- Facebook is seeking out someone to fill a new role titled "Head of News Partnerships,” according to a job listing on the company's website.
- Whoever fills the position will serve as leader of Facebook's Global News Partnerships, being a representative to news organizations and groups around the world and helping publishers reach and engage Facebook’s audience.
- The move comes after Facebook has faced criticism over supporting and supplying ad revenues to fake news and hoaxes shared via its platform, especially during the recent election cycle. As Mashable points out, almost all of Facebook's major competitors including Twitter, Snapchat and Google already have public-facing leaders who serve similar roles as the Head of News Partnerships would.
Mark Zuckerberg's earlier insistence that Facebook is a technology company and not a news organization continues to not hold up to scrutiny with the latest hiring announcement. The social network's past aversion to serving as a sort of media publisher is particularly curious given that some studies point to nearly half of U.S. adults getting their news from Facebook — a statistic that's become increasingly alarming given how widespread fake news sites and misinformation have become on the platform, going as far as to potentially influence the most recent presidential election.
The newly minted Head of News Partnerships position looks like a concrete acknowledgment from the company that it needs a more formal liaison to manage its media and journalistic offerings. Per Mashable, it's especially strange that it's taken Facebook this long to build out this role, given that most other social platforms — many considerably less news-driven like Snapchat — already have public-facing media ambassadors.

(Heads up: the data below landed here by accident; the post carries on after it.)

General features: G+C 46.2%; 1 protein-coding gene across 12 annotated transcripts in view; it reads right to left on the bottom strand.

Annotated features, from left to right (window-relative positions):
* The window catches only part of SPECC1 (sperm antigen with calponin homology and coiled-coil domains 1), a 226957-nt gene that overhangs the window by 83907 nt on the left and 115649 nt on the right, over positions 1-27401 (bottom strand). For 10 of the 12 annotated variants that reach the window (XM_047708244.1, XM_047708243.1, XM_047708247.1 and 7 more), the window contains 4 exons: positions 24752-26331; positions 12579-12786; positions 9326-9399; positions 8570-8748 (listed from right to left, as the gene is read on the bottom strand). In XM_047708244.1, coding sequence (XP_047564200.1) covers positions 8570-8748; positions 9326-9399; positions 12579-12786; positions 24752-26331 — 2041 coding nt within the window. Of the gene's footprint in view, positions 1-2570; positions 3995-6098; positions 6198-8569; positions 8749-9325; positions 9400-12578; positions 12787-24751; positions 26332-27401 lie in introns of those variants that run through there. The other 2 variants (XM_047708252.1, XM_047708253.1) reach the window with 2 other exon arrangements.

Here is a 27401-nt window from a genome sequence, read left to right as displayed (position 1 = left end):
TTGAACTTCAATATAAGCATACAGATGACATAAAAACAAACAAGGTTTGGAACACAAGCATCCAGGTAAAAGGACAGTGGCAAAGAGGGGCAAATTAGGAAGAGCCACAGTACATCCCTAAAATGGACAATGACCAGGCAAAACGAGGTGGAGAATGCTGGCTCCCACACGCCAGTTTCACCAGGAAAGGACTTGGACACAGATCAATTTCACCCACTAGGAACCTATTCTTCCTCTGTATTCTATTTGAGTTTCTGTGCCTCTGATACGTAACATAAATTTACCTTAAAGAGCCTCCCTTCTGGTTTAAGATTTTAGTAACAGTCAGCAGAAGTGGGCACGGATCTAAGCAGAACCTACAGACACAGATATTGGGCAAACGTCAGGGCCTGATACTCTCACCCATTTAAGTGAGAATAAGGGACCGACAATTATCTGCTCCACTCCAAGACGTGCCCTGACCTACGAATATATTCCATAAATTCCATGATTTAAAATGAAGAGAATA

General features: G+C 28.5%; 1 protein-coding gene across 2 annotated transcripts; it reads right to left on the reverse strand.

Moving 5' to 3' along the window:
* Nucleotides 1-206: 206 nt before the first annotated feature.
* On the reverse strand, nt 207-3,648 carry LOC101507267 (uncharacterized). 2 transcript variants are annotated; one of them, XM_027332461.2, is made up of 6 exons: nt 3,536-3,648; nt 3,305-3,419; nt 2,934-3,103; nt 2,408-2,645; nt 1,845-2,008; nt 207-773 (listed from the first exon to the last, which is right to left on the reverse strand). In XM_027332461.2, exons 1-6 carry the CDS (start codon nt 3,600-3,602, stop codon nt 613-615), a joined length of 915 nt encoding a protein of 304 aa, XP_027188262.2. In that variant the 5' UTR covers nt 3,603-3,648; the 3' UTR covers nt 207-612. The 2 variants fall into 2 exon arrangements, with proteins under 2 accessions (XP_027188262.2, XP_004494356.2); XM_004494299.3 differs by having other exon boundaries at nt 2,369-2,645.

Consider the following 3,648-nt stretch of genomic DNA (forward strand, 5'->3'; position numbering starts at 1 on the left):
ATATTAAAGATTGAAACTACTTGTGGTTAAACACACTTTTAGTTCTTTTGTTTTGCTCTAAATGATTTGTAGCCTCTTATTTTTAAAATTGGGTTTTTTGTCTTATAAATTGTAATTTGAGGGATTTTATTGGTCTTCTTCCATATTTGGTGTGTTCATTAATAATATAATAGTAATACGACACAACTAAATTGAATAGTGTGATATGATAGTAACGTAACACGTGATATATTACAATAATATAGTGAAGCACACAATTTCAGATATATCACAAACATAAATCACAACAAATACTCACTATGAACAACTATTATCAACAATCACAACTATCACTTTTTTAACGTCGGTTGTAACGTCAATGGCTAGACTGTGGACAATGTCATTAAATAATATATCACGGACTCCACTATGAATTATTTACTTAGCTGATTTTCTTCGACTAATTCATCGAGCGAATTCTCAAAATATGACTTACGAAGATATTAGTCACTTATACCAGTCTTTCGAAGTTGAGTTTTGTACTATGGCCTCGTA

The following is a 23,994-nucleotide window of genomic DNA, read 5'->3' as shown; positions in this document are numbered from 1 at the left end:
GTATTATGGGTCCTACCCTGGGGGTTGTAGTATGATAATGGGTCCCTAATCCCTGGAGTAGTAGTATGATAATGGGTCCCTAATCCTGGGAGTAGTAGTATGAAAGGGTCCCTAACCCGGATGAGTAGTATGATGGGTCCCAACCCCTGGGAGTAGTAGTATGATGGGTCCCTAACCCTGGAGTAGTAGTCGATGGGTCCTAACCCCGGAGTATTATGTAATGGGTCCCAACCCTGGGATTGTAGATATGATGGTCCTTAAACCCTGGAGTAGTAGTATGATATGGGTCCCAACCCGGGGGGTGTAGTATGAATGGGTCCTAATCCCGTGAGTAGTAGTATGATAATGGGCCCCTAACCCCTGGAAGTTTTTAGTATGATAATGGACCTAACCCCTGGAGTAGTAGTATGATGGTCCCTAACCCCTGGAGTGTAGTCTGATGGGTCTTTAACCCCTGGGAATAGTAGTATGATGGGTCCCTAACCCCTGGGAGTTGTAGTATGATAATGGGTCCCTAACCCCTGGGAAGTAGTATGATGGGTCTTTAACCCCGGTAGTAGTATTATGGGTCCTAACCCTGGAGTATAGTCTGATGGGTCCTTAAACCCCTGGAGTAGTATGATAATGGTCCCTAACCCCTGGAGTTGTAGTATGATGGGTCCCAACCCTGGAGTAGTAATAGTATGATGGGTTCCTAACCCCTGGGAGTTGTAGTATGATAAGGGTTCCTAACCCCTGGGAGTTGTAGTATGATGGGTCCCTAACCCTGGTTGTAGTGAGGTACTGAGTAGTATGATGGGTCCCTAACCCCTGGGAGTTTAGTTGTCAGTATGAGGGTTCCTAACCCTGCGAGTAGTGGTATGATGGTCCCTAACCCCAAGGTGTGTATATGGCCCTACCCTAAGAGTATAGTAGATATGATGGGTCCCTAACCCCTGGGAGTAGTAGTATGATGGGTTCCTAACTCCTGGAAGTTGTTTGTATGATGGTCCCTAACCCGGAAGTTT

Facebook does already have a news partnerships team that assists with Facebook Live streaming video and with the Instant Articles mobile optimized app. Part of the reason Facebook has tiptoed around more tightly managing its journalism offerings is a fear of appearing politically biased, specifically anti-conservative (the news media are often seen as left-leaning). The company faced backlash in August for making algorithm changes to its trending topics that allegedly hurt conservative publishers, though internal investigations found no evidence this was actually the case. Facebook backpedaled on the updates despite the findings, or lack thereof.